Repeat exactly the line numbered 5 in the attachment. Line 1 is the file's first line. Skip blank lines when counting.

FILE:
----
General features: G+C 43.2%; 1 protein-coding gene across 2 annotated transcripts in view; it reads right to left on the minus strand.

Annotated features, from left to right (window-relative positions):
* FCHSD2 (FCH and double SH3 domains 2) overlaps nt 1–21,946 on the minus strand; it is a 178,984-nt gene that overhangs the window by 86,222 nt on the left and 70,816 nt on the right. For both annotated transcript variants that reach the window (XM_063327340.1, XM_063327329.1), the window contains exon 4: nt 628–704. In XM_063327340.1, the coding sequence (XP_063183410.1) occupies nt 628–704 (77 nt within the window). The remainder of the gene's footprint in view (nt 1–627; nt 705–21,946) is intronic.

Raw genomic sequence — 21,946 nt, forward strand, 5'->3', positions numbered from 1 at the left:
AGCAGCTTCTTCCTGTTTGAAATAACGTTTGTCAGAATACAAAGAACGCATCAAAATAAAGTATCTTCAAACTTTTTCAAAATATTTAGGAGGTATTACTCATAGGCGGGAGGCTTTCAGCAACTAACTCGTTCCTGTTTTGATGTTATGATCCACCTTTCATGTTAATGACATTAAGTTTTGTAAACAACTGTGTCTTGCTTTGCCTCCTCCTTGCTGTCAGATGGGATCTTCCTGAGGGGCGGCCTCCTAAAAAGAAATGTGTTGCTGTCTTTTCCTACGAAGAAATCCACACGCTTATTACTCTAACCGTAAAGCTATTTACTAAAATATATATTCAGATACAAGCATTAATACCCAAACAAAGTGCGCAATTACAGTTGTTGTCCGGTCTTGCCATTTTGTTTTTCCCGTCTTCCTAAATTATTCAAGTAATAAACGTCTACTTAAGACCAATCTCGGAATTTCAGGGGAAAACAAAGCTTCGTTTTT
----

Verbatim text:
AGCAGCTTCTTCCTGTTTGAAATAACGTTTGTCAGAATACAAAGAACGCATCAAAATAAAGTATCTTCAAACTTTTTCAAAATATTTAGGAGGTATTACTCATAGGCGGGAGGCTTTCAGCAACTAACTCGTTCCTGTTTTGATGTTATGATCCACCTTTCATGTTAATGACATTAAGTTTTGTAAACAACTGTGTCTTGCTTTGCCTCCTCCTTGCTGTCAGATGGGATCTTCCTGAGGGGCGGCCTCCTAAAAAGAAATGTGTTGCTGTCTTTTCCTACGAAGAAATCCACACGCTTATTACTCTAACCGTAAAGCTATTTACTAAAATATATATTCAGATACAAGCATTAATACCCAAACAAAGTGCGCAATTACAGTTGTTGTCCGGTCTTGCCATTTTGTTTTTCCCGTCTTCCTAAATTATTCAAGTAATAAACGTCTACTTAAGACCAATCTCGGAATTTCAGGGGAAAACAAAGCTTCGTTTTT